1. On 23 October 2006 the Minister awarded EPLs to explore for nuclear fuels (uranium EPLs) to Ancash over the same geographical area covered by the applicant’s EPLs. This followed the refusal of an application by the erstwhile first applicant in these proceedings, (Erongo), for EPLs to explore for uranium in that area.


  1. The Minister’s decision was allowed to stand and not taken on review. Nor was it suggested that, in making the decision, the Minister was not entitled to view the actions of Reefton NL, the ultimate holding company of Erongo and the applicant, as sufficient ground for refusing the application.


  1. The application to review the Minister’s decision was launched by Erongo as the first applicant and the applicant as the second applicant on 1 February 2007. However, on 17 October 2007 Erongo withdrew from the proceedings and abandoned all relief sought by it in the review application.


  1. The applicant persisted with the application without amending the original notice of motion and declined an invitation by Ancash to amend the notice of motion “for purposes of properly reflecting the relief sought” as Mr. Barnard submitted. Mr. Odendaal referred Mr. Barnard to the heads of argument filed by the applicant on 11 March 2009 as a sufficient source of information apprising Ancash of the nature of the relief sought. The said relief calls upon the respondents to show cause why –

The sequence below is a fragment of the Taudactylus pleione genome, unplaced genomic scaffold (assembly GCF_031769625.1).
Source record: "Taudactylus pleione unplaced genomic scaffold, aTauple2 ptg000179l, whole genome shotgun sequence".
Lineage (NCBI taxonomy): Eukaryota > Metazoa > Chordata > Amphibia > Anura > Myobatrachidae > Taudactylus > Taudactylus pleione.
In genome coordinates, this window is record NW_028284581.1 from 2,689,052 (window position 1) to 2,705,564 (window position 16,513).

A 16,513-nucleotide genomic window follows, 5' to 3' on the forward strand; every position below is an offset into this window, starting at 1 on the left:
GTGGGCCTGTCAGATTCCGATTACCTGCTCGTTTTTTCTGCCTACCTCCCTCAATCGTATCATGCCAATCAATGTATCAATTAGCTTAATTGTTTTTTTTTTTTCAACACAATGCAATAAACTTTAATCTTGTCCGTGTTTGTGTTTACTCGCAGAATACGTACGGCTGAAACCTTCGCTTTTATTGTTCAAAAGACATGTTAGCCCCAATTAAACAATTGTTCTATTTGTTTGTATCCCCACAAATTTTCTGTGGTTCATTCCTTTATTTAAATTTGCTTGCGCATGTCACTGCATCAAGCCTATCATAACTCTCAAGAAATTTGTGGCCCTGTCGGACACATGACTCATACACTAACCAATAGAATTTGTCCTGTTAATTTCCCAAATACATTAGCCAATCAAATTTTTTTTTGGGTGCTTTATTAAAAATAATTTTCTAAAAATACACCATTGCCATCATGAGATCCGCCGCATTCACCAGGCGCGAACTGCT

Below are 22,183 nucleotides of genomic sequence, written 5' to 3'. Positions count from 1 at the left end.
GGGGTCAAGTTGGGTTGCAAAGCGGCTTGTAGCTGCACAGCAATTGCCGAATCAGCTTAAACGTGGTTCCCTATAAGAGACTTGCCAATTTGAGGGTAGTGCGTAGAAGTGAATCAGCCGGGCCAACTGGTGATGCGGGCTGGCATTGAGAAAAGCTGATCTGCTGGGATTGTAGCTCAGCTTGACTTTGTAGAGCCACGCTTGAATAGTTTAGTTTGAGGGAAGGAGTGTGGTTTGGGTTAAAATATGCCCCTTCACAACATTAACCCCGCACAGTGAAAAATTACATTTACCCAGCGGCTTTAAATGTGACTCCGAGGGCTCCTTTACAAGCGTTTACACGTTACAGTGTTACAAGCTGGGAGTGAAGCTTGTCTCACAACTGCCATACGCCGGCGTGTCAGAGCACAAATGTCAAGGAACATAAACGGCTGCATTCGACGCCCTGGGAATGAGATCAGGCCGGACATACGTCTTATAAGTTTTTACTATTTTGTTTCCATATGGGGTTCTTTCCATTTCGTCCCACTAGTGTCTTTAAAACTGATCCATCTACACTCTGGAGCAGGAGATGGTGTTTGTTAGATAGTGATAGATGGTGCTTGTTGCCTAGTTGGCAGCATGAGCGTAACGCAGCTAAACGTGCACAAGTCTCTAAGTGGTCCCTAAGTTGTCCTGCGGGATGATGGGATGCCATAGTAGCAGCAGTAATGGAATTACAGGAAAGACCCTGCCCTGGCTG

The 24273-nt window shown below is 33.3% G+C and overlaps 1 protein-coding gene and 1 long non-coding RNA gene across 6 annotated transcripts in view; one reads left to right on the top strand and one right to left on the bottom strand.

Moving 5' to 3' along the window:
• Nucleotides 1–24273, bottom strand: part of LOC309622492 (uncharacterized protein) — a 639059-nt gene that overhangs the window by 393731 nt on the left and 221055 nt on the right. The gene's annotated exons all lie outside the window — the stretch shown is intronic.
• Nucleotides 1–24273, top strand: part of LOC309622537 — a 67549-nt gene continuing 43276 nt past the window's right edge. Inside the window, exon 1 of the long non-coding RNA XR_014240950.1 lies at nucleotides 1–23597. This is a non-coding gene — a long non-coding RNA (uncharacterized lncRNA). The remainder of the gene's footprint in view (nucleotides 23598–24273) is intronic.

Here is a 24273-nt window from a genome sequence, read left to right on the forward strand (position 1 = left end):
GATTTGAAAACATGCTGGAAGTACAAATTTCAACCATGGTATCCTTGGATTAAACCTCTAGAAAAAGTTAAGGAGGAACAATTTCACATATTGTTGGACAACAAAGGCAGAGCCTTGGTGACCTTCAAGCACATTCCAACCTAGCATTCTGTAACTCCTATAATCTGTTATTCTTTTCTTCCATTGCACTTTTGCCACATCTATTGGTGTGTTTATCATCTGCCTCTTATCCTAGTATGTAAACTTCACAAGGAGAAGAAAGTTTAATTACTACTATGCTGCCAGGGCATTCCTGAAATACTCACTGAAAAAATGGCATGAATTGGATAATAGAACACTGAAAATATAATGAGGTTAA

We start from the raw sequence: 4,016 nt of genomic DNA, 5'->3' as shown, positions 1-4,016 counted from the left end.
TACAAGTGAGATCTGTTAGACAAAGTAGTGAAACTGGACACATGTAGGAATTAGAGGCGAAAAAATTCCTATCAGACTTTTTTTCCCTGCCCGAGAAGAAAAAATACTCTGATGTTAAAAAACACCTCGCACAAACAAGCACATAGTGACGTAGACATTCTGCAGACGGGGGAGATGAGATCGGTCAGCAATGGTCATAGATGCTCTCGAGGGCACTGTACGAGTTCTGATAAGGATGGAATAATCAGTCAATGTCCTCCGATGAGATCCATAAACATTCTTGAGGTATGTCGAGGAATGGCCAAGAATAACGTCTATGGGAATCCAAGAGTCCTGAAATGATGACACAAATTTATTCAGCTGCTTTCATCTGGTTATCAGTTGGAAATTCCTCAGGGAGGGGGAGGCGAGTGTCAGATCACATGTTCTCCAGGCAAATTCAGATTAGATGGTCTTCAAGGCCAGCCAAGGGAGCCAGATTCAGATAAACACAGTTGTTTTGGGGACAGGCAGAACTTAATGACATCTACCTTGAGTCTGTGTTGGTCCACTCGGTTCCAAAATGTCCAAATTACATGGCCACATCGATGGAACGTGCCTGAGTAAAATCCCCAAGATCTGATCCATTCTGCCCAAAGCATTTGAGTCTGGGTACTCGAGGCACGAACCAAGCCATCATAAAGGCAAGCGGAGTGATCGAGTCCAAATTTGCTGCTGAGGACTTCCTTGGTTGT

1. The Exclusive Prospecting Licenses number 3632, 3635, 3636 and 3637 purportedly granted by first respondent to second respondent under the Act on or about October 2006 not should not be

    1. declared in conflict with the Constitution of Namibia.

    2. Declared ultra vires the powers of first respondent.

and (the Minister’s decision) is accordingly null and void, alternatively be reviewed and set aside in terms of Rule 53(1).

2. Ordering the respondents to pay the costs of this application jointly and severally, the one paying the other to be absolved.”


  1. However, so strongly was the rejection of the invitation to amend the notice felt that a formal application for an order compelling compliance was made. The application was opposed. Mr. Corbett, for his part, submitted that but for a minor reservation on the sufficiency of an affidavit filed in the review application, he had no objection to continuation of the proceedings on the basis of what the applicant contended was relevant.


  1. After hearing argument, the application was dismissed with costs, including the costs of two instructed counsel. Again, the reasons will not be canvassed separately as they are sufficiently covered by the record of the relevant hearing to which reference should be made.